India polls: Meet the biggest loser, he's unelected after 158 contests

In this photograph taken on September 11, 2013, Indian shop owner K. Padmarajan poses during campaigning in Vadodra in the western state of Gujarat. Indian shop owner K. Padmarajan doesn't feel like a loser. In fact, he sees much to celebrate in the
In this photograph taken on September 11, 2013, Indian shop owner K. Padmarajan poses during campaigning in Vadodra in the western state of Gujarat. Indian shop owner K. Padmarajan doesn't feel like a loser. In fact, he sees much to celebrate in the 158 times he has run for public office and failed. Now he is standing in the constituency of election frontrunner Narendra Modi. -- FILE PHOTO: AFP

NEW DELHI (AFP) - Indian shop owner K Padmarajan doesn't feel like a loser. In fact, he sees much to celebrate in the 158 times he has stood for public office and failed.

Starting out in 1988, he had a point to prove - to those who laughed at the ambitions of a man who repaired tyres for a living and to the cynics who scorned Indian democracy with all its flaws and inefficiencies.

"Back then, I owned a cycle puncture repair shop and a thought struck me that I, an ordinary man with an ordinary income and no special status in society, could contest the elections," he told AFP.

He lost. And then lost again and again. Over 26 years, he has competed hopelessly for local assembly seats and parliament, often standing against big names such as prime ministers A.B. Vajpayee or Manmohan Singh.

In all, he says he has forfeited 1.2 million rupees (S$25,000) in deposits tendered in his lonely pursuit, in the process earning a place in the Limca Book of Records, the national repository of India's eccentric record-making.

"I have never contested an election to win and the results just don't matter to me," laughs the entrepreneur whose tyre shop has flourished alongside his other business, a homeopathic medical practice.

His best result came in 2011 when he stood for an assembly seat in his home constituency of Mettur in southern Tamil Nadu state. He won 6,273 votes, raising the prospect that one day he could be victorious.

"I'm just someone who is very keen on getting people to participate in the electoral process and cast their vote and this is just my means of generating awareness on the same," he added.

On Wednesday, he will stand in Vadodara, the constituency of election frontrunner Narendra Modi in western Gujarat state, which goes to the polls in the latest stage of the country's mammoth election.

Results on May 16 are expected to confirm the return to power of Mr Modi's Bharatiya Janata Party (BJP) after ten years in opposition in the 543-member national parliament.

"I always chose to contest against the newsmakers. At the moment, if there's one VIP who's making all the headlines, it's Narendra Modi," Mr Padmarajan explained by telephone.

FRUSTRATION YET PRIDE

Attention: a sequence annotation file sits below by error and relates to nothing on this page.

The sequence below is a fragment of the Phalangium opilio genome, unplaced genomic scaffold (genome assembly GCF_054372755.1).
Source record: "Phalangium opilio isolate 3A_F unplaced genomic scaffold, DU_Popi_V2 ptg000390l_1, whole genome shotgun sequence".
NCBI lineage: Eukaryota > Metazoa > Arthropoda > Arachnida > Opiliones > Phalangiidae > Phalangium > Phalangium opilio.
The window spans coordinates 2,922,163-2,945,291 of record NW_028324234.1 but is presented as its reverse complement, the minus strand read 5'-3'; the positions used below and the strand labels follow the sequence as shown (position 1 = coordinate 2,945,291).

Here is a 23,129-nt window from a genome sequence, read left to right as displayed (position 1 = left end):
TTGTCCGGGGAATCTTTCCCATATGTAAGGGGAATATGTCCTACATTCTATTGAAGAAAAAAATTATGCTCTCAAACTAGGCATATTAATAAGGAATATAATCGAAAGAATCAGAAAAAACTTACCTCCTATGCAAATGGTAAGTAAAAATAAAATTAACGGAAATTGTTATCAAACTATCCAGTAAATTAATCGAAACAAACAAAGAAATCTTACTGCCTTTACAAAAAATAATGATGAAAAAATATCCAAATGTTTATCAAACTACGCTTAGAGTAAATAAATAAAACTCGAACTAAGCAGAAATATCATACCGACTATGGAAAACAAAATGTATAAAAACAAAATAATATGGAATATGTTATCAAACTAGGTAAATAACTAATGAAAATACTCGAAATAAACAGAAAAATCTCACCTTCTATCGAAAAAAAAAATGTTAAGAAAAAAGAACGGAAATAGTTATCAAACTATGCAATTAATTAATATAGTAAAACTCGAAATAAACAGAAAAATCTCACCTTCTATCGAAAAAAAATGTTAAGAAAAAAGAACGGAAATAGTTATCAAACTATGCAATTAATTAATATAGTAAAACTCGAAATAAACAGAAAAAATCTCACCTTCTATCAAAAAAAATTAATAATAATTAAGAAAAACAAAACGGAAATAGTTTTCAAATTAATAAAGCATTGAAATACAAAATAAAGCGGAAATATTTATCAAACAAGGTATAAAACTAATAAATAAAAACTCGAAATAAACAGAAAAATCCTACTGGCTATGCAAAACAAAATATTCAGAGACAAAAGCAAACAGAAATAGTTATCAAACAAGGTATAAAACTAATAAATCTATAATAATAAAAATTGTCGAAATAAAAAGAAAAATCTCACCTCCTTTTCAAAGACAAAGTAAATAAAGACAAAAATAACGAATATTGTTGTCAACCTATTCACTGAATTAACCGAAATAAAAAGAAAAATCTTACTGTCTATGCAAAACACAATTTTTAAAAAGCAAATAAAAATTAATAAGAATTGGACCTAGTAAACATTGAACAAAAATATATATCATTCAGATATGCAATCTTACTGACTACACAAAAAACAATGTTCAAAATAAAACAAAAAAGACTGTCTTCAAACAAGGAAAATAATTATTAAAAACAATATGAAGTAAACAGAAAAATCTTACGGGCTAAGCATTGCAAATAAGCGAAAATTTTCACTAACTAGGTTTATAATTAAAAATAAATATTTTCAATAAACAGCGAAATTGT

Every five years India heads to the polls in what is always the world's biggest election, awe-inspiring in scale and unrivalled as a display of political self-determination.

Surveys show the 814-million-strong electorate in 2014 is fed up with corruption, worried about jobs and angry about rising prices.

One carried out by the US-based Pew Research Centre between December and January showed 70 per cent of respondents dissatisfied with the direction of the country.

But even after a term of government marked by a dysfunctional parliament and corruption scandals, faith in Indian democratic institutions remains strong.

Seventy-five per cent of respondents had "a lot" or "some" confidence in the lower house of parliament.

Election turnout so far has been high, with young voters leaving polling stations excitedly preparing their "fingie" for social media - a "selfie" showing one's finger marked with ink.

"Indian democracy is alive and well and very healthy," said Mr Jagdeep Chhokar from the Association for Democratic Reforms, a non-profit group that analyses election candidates.

"Every Indian without exception is proud of India being a democracy. Indians are very good and even smug that we are a democracy and China is not," he explained.

Mr Chhokar also says, however, that the chances of success for an independent such as Mr Padmarajan are very slim in a country where membership of a party, as well as money and muscle, is essential.

"Some order is required (in democracy) and in India, given the enormous size of the population, the need for order is even more. Political parties provide that function," he explained.

A new anti-corruption party showed it was possible to upset the established political order last year in Delhi state elections as it swept to power, but it is expected to struggle in the parliamentary polls.

Mr Padmarajan says he will continue as an independent and he clearly enjoys the attention because of his entry in the Limca Book of Records.

While he is the biggest living election loser, however, another man holds the record for the total number of failures. Kaka Joginder Singh, who died in 1998, stood for office more than 300 times.

"The same people who laughed at the idea when I stood in my first elections are now on my side and would like to see me contest as many elections as I can in this lifetime," he said.